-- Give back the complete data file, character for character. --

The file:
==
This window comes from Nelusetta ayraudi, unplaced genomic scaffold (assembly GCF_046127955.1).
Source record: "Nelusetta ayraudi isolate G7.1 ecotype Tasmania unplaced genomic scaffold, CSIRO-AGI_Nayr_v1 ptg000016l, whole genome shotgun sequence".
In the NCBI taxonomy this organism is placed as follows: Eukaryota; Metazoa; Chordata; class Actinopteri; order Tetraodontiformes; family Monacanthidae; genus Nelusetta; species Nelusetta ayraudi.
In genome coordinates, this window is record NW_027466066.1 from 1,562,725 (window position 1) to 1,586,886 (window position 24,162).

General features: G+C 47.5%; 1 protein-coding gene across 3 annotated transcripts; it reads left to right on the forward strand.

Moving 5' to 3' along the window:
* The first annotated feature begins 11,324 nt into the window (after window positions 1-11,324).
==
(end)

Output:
This window comes from Nelusetta ayraudi, unplaced genomic scaffold (assembly GCF_046127955.1).
Source record: "Nelusetta ayraudi isolate G7.1 ecotype Tasmania unplaced genomic scaffold, CSIRO-AGI_Nayr_v1 ptg000016l, whole genome shotgun sequence".
In the NCBI taxonomy this organism is placed as follows: Eukaryota; Metazoa; Chordata; class Actinopteri; order Tetraodontiformes; family Monacanthidae; genus Nelusetta; species Nelusetta ayraudi.
In genome coordinates, this window is record NW_027466066.1 from 1,562,725 (window position 1) to 1,586,886 (window position 24,162).

General features: G+C 47.5%; 1 protein-coding gene across 3 annotated transcripts; it reads left to right on the forward strand.

Moving 5' to 3' along the window:
* The first annotated feature begins 11,324 nt into the window (after window positions 1-11,324).